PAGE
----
Until Monday, Abdel-Jalil served as minister of justice to Qaddafi, but resigned in protest "over the excessive use of violence against government protesters" he is quoted as telling the privately-owned Quryna newspaper.
According to Abdel-Jalil, his former boss gave the orders to carry out the Lockerbie bombing, which claimed the lives of 259 people on board Pan Am Flight 103 as well 11 people in the Scottish village below.
Among those killed in the bombing was Swedish diplomat Bernt Carlsson, who was serving in the United Nations at the time.
Following a lengthy probe involving Scotland Yard and the US Federal Bureau of Investigation (FBI), as well as other agencies, investigators concluded that the bomb had been placed on the plane by two Libyan nationals working for the country's intelligence services.
In 1991, charges were filed against Abdelbaset al-Megrahi, a Libyan intelligence officer and the head of security for Libyan Arab Airlines (LAA), as well as Lamin Khalifah Fhimah, a Malta-based LAA station manager.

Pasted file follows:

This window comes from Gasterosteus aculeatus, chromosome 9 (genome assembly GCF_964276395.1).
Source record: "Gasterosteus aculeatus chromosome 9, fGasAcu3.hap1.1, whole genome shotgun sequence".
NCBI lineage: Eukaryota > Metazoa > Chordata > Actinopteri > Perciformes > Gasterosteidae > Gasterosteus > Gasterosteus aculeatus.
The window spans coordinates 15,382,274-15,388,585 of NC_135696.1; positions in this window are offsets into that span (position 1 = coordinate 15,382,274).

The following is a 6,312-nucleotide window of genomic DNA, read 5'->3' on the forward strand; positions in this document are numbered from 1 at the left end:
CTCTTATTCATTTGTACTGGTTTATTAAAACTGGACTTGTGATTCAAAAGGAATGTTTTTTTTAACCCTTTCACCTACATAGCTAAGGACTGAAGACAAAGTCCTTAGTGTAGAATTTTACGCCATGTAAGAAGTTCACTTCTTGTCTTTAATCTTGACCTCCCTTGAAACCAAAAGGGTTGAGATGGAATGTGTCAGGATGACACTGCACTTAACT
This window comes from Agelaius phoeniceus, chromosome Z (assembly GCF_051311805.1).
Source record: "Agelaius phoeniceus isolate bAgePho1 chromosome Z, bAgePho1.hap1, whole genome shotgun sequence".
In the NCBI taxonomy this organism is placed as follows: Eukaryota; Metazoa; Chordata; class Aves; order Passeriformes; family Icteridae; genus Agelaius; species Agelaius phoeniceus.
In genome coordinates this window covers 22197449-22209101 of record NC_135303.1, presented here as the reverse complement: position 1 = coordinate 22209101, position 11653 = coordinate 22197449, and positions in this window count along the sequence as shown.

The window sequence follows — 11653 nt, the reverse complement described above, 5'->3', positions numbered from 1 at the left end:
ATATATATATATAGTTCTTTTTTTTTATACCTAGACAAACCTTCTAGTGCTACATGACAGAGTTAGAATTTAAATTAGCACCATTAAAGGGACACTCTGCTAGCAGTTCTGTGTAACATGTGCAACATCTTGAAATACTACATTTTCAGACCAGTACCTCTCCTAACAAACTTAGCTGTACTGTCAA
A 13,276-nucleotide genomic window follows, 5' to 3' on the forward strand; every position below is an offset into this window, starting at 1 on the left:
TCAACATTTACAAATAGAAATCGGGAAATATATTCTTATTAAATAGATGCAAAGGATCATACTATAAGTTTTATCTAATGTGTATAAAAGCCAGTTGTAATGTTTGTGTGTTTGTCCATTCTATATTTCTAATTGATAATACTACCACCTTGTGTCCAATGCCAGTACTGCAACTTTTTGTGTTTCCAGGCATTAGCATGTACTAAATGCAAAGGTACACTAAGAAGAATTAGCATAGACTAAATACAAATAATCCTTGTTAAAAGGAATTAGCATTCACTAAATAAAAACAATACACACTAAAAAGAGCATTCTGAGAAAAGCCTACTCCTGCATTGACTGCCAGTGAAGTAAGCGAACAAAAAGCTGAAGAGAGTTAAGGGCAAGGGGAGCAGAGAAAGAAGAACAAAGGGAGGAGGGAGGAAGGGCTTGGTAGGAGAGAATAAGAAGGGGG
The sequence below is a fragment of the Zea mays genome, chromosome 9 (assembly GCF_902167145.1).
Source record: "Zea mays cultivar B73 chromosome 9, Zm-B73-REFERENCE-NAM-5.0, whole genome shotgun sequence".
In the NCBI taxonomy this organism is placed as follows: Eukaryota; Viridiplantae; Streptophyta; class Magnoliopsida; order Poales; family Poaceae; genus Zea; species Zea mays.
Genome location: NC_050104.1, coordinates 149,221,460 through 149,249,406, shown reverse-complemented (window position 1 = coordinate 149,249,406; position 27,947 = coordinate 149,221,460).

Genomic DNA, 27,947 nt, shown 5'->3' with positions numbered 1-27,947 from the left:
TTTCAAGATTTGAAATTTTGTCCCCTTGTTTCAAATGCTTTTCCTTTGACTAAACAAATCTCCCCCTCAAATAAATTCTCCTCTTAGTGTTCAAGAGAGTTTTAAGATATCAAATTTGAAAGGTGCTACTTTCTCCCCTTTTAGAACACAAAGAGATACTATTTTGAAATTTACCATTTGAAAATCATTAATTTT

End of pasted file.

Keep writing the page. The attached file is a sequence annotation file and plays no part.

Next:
Following lengthy negotiations, Qaddafi agreed to hand over the two suspects to Scottish police in 1999 so they could stand trial in the Netherlands.
Although neither man chose to testify, al-Megrahi was convicted of murder in January 2001 by a panel of Scottish judges, while Fhimah was acquitted.
In 2003, Megrahi appealed his conviction and in 2009 he was released from prison on humanitarian grounds because he was said to be suffering from cancer.
According to Abdel-Jalil, Qaddafi worked hard to ensure that al-Megrahi was released.
"In order to hide it, he did everything in his power to get al-Megrahi back from Scotland," the former Libyan minister told Expressen.
"He (Qaddafi) gave the order to al-Megrahi to do it."
While admitting it was difficult to verify Abdel-Jalil's account, Aron Lund, an editorial writer with the Upsala Nya Tidning (UNT) newspaper who has also written reports on the Middle East for Swedish Institute of International Affairs (Utrikespolitiska institutet -- UI), said there is reason to believe what the former justice minister has to say about Qaddafi's role in the Lockerbie bombing.
"When you have a dictatorhship with an extremely centralised power structure like Qaddafi's, it's safe to assume that any such decision was taken at the highest level," he told The Local.
"At the same, considering Al Jeleil just left the regime, there may be a credibility issue. It could be that these sorts of leaks from former members of the regimes are more about distancing themselves from Gadaffi as than revealing the truth."
The full interview with Abdel-Jalil, which was conducted on Wednesday and reportedly lasted 40 minutes, is to be published on Thursday in Expressen's print edition.